Sentencing Council: Health and safety consultation

The sentencing of organisations or individuals convicted of health and safety, corporate manslaughter or food safety and hygiene offences is set to change following the publication of proposed sentencing guidelines on 13 November. The Sentencing Council is aiming to help judges and magistrates deal fairly and proportionately with what is a very broad area of offending that covers a wide range of circumstances. The type of offenders that may commit these offences varies greatly and, with the exception of corporate manslaughter, there is a broad spectrum of seriousness encompassed within each offence. Offenders that are organisations in these cases may range from a small family business to a multinational company, from statutory bodies to charities. An individual may commit a health and safety or food offence in their capacity as a director of a company or an employee. Alternatively, they may be an individual who puts others’ lives at risk. The Sentencing Council are introducing these guidelines because there is at the moment a lack of comprehensive guidance for sentencers. There is a guideline covering corporate manslaughter and fatal health and safety offences, but no specific guidance on sentencing food safety offences or non-fatal health and safety offences. Furthermore, existing guidance only covers offences committed by organisations rather than individuals. This marks the first time that guidelines will cover all the most commonly sentenced health and safety offences and food safety offences. In addition, the council concluded there was a need for expanded guidance due to the fact that the consequences of health and safety offences can hugely vary and there are some difficult issues that arise in these cases, such as those relating to the risk of – rather than actual – harm, identifying appropriate fine levels for organisations, or fining offenders that are charitable or public bodies. There have also been concerns that some sentences imposed for these offences have been too low, particularly in relation to large organisations convicted of the most serious health and safety and food safety offences. As a result, the Sentencing Council have analysed current sentencing practice, and are proposing to increase sentence levels in such situations. This will ensure sentences that are proportionate to the seriousness of the offence while, as required by law, taking account of the financial means of the offender. It has been proposed that an offending organisation’s means will initially be based on its turnover. This is a clear indicator that can be easily assessed and is less susceptible to manipulation than other accounting methods. However, the proposals also require the court to consider organisations’ wider financial circumstances to ensure that fines can be properly and fairly assessed. The Sentencing Council’s aim is to help ensure sentences that not only punish the offender, but deter them and others from committing these crimes while removing any financial benefit they may have had from offending. These offences can result in organisations that maintain proper standards being undercut by offending businesses who are often motivated by saving money at the expense of safety. Therefore, the Sentencing Council believe that fines should be big enough to have a real economic impact, which will bring home to the offending organisation the importance of achieving a safe environment for those affected by its activities. The proposed guidelines are unlikely to change sentencing levels in relation to lower level offences. This is because we think they are already proportionate, and because fines must be based on the financial means of the offender. The Sentencing Council are interested in what health and safety practitioners think about our proposals – they are now subject to a consultation until 18 February 2015. In particular, feedback on the approach to sentencing that has been taken, what factors should make these offences more serious or less serious, the principles of sentencing in this area and sentencing levels. For more information and to send your views, visit: www.sentencingcouncil.org.uk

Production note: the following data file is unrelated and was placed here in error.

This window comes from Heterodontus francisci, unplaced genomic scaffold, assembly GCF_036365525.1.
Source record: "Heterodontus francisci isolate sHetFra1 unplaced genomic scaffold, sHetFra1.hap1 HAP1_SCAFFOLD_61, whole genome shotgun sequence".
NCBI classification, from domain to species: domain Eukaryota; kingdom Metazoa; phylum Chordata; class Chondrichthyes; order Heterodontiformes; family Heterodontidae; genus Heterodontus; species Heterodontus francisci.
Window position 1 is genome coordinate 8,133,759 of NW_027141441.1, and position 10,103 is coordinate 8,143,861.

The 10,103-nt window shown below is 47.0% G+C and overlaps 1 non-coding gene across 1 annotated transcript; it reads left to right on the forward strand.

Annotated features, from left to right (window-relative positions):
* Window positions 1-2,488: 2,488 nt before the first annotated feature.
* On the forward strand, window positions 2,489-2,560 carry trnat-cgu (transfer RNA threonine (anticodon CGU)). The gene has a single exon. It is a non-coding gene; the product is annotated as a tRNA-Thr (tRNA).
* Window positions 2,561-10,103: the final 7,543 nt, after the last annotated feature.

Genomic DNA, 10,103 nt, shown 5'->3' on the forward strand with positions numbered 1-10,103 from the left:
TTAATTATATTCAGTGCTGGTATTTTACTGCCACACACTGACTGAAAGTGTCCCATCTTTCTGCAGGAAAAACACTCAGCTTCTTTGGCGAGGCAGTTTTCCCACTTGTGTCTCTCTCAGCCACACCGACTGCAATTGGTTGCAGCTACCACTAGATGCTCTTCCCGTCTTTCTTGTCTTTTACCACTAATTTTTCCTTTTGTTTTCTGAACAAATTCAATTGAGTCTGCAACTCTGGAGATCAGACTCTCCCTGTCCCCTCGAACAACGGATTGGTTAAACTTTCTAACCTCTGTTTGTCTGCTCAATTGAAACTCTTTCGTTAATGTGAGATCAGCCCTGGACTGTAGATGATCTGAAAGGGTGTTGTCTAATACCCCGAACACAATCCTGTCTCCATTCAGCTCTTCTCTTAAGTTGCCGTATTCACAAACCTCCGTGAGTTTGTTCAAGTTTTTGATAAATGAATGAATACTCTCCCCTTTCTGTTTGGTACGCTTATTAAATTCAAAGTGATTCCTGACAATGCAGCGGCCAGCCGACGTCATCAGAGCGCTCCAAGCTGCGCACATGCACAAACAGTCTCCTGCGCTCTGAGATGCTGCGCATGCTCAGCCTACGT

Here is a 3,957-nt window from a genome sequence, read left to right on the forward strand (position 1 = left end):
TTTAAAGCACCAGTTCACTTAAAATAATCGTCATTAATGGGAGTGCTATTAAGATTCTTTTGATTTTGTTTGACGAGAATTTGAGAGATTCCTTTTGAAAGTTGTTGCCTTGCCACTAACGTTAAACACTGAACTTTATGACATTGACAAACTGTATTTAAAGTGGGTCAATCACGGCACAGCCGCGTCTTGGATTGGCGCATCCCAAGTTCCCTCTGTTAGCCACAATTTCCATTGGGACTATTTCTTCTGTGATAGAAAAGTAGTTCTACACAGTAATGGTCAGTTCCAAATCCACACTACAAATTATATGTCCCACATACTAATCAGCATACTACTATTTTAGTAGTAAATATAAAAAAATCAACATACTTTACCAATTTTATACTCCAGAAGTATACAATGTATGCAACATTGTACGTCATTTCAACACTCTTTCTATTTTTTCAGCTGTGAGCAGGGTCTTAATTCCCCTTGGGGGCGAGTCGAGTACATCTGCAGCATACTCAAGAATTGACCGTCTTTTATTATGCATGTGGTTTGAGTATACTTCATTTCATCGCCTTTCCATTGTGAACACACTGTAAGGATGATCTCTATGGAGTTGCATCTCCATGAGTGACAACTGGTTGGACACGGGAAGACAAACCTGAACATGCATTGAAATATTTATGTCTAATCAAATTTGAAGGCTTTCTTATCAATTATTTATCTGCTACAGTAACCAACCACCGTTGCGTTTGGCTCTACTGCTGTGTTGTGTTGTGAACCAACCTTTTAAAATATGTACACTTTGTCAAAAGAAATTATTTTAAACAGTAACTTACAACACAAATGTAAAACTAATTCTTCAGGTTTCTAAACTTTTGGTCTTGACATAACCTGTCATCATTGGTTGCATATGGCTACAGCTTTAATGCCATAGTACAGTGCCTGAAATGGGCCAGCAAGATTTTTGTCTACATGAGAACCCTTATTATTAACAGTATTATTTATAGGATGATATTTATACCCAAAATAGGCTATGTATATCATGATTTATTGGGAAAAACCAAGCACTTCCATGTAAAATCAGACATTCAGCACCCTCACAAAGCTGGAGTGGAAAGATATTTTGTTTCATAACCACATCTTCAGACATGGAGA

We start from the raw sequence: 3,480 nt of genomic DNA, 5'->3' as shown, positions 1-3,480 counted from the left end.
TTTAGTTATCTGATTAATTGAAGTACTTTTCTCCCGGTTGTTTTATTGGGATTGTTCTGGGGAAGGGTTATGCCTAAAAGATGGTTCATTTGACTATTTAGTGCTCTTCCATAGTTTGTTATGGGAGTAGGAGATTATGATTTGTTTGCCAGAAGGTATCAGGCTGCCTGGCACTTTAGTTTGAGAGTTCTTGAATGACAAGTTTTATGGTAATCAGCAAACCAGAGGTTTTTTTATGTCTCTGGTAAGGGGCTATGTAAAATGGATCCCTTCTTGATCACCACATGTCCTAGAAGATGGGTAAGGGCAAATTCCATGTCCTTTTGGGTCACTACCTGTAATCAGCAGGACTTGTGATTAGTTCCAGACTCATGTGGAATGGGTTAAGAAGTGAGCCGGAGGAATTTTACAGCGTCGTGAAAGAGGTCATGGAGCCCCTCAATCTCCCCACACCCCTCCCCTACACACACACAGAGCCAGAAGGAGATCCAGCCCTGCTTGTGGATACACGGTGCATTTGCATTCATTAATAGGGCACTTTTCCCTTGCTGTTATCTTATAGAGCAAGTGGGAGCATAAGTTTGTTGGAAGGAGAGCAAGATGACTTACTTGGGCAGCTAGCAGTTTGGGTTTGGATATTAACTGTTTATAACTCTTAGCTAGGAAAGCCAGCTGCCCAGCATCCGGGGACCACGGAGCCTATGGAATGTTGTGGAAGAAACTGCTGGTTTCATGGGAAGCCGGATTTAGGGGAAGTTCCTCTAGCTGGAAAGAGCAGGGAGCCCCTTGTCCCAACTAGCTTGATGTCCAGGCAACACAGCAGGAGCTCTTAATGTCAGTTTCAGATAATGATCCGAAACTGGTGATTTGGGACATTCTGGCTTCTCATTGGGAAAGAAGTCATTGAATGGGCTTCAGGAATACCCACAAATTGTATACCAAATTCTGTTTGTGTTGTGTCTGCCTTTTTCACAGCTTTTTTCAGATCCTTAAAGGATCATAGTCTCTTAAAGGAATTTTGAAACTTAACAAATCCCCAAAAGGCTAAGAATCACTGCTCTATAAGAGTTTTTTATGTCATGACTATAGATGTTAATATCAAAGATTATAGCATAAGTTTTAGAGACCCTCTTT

Safety & Health Practitioner, 13 November 2014 ;http://www.shponline.co.uk ;